But it turns out that when Firefox tries to verify the extension, it is not limited to using only certificates in the extension itself. Instead, it tries to create a valid certificate chain, starting with the endpoint certificate and continuing to the root directory. The algorithm is complex, but at a high level, you start with a certificate of the final object, and then find a certificate whose subject is equal to the publisher of the certificate of the final object (i.e., an intermediate certificate). In the simple case, this is only an intermediate link that comes with the add-in, but it can be any certificate that the browser knows about. If we can remotely add a new, valid certificate, Firefox will also try to build such a chain. The figure below shows the situation before and after installing a new certificate.

After installing a new certificate, Firefox has two options for checking the certificate chain: use an old invalid certificate (which will not work) or use a new valid certificate (which will work). An important feature here is that the new certificate has the same subject name and public key as the old certificate, so its signature on the certificate of the final object is valid. Fortunately, Firefox is smart enough to try both methods until it finds a working one, so the extension becomes valid again. Please note that this is the same logic that we use to verify TLS certificates, so this is a relatively well-understood code that we were able to use (readers familiar with WebPKI will understand that cross-certification works this way).

The great thing about this fix is ​​that it does not require a change to any existing extensions. When we install the new certificate in Firefox, even extensions with old certificates will pass the test. The trick to delivering a new certificate in Firefox is to do it automatically and remotely, and then get Firefox to double-check all the extensions that may have been disabled.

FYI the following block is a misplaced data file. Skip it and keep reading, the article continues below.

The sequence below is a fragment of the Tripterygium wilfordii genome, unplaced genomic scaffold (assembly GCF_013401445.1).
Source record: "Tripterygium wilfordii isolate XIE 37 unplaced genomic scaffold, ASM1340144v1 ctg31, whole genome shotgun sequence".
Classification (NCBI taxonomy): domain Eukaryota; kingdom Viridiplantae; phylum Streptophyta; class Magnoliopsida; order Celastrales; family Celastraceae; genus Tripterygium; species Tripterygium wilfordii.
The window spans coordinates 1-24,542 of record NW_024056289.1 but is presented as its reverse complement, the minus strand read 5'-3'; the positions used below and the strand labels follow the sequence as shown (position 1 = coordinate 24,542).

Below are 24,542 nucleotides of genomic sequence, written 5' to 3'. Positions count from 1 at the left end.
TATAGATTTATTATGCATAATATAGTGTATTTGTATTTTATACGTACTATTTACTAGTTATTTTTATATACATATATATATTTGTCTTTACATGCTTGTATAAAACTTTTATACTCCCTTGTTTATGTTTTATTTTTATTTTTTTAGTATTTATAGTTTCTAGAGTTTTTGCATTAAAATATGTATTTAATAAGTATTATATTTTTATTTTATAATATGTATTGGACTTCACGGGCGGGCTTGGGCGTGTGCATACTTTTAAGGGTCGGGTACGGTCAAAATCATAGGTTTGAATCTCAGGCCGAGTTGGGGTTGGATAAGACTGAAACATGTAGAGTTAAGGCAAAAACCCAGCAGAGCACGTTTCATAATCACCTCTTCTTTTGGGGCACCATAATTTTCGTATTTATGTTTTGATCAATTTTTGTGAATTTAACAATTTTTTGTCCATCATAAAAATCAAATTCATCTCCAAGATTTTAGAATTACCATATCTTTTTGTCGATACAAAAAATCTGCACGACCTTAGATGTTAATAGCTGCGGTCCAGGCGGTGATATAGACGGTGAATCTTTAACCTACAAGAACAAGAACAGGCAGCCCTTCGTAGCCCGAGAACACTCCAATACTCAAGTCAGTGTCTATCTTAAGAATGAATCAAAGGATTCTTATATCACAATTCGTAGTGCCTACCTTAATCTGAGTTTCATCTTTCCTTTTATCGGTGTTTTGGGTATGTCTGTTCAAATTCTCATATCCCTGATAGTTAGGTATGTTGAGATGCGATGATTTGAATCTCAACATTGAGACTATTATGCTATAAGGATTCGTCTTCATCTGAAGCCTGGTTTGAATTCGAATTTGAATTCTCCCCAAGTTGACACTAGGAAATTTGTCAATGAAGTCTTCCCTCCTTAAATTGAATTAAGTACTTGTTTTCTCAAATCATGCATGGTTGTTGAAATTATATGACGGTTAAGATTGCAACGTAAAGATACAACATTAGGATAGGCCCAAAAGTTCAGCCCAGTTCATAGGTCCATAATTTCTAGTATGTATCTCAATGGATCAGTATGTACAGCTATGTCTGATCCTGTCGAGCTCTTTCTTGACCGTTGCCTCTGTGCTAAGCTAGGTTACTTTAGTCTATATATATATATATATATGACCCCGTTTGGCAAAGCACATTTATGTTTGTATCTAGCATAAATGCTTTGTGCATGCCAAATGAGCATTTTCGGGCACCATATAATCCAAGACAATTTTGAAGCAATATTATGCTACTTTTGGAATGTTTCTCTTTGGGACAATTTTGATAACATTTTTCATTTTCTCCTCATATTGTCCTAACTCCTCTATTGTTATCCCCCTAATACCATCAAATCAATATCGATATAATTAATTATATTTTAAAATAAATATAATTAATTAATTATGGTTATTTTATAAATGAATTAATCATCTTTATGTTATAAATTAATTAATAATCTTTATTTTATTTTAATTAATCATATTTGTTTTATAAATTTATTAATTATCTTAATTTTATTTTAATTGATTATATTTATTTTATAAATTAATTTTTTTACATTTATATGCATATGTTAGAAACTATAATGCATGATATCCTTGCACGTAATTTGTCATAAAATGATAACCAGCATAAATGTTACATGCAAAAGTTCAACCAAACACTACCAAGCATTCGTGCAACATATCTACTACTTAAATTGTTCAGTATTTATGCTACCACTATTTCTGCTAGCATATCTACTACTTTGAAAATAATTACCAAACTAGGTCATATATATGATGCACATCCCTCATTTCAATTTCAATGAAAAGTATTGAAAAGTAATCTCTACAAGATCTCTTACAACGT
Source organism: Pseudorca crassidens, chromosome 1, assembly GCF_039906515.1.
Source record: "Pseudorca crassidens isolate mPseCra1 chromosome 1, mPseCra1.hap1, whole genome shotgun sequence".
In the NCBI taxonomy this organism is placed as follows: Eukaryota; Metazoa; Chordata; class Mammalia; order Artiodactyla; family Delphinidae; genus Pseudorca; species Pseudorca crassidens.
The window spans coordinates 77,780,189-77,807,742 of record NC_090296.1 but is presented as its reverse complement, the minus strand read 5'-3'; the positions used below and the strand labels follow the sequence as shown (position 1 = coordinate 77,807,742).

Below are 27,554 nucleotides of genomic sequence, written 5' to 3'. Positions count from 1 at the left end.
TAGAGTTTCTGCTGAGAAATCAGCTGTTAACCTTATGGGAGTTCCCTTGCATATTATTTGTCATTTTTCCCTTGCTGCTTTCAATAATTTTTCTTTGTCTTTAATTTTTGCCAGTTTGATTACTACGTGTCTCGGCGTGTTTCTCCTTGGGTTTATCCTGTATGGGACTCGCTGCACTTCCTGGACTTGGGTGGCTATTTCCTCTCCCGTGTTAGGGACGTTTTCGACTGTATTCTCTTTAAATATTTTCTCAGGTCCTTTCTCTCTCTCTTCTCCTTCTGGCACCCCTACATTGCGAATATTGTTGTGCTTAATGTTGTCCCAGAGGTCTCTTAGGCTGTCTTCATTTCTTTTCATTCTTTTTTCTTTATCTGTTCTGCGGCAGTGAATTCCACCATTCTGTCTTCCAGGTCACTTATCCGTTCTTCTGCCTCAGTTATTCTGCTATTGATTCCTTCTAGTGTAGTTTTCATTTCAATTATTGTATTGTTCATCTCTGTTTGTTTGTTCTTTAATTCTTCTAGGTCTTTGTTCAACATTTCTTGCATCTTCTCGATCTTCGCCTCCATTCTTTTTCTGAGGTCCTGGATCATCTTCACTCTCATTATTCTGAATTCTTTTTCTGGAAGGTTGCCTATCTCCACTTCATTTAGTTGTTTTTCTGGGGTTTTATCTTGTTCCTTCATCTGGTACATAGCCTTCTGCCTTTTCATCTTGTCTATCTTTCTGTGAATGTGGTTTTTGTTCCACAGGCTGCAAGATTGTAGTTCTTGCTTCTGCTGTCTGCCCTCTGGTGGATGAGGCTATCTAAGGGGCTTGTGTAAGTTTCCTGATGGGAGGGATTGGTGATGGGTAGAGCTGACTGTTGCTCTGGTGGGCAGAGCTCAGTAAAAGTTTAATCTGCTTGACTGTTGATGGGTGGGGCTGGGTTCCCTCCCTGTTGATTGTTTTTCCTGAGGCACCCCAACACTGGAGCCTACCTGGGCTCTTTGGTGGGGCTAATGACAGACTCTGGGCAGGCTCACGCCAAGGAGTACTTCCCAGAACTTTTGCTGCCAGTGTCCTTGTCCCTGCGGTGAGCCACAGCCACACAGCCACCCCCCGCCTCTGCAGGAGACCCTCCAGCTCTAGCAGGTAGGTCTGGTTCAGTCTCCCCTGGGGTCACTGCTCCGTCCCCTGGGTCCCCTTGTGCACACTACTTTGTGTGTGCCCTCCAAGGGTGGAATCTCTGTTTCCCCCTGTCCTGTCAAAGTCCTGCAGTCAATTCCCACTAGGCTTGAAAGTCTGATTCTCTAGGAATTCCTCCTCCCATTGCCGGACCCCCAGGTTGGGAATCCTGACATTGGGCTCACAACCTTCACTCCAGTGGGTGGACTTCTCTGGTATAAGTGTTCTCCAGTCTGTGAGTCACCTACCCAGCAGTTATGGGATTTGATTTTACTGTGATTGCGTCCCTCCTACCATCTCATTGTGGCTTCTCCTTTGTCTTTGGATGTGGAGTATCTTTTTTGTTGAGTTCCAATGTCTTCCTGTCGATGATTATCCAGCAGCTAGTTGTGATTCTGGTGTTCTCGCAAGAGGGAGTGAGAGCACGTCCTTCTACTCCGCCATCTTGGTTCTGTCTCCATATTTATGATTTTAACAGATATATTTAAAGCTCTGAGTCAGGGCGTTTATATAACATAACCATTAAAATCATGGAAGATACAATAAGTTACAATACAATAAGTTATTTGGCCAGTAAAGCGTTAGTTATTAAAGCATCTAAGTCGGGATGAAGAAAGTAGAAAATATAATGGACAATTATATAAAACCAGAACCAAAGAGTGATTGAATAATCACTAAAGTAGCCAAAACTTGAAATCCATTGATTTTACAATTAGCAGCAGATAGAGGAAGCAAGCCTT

Normandy and research system

Ironically, the solution to the problem was a special type of extension called system add-on(SAO). For studies of the audience (Studies), we previously developed a system called Normandy, which can deliver SAO to Firefox users. These SAOs are automatically executed in the user's browser. Although they are commonly used for experimentation, they also have wide access to the internal APIs in Firefox. In this case, it’s important that they can add new certificates to the certificate database that Firefox uses to check extensions (technical note: we don’t add the certificate with any special privileges; it gets its privileges by signing with the root certificate. We just add it to the certificate pool that Firefox can use, so we don’t add a new privileged certificate in Firefox).

So, the solution here is to create an SAO that does two things:

  1. Installs the new certificate we made.
  2. Causes the browser to re-check each add-on to activate those that have disconnected.

But wait, you say. Add-ons do not work, so how to make SAO work? Well, we will sign it with a new certificate!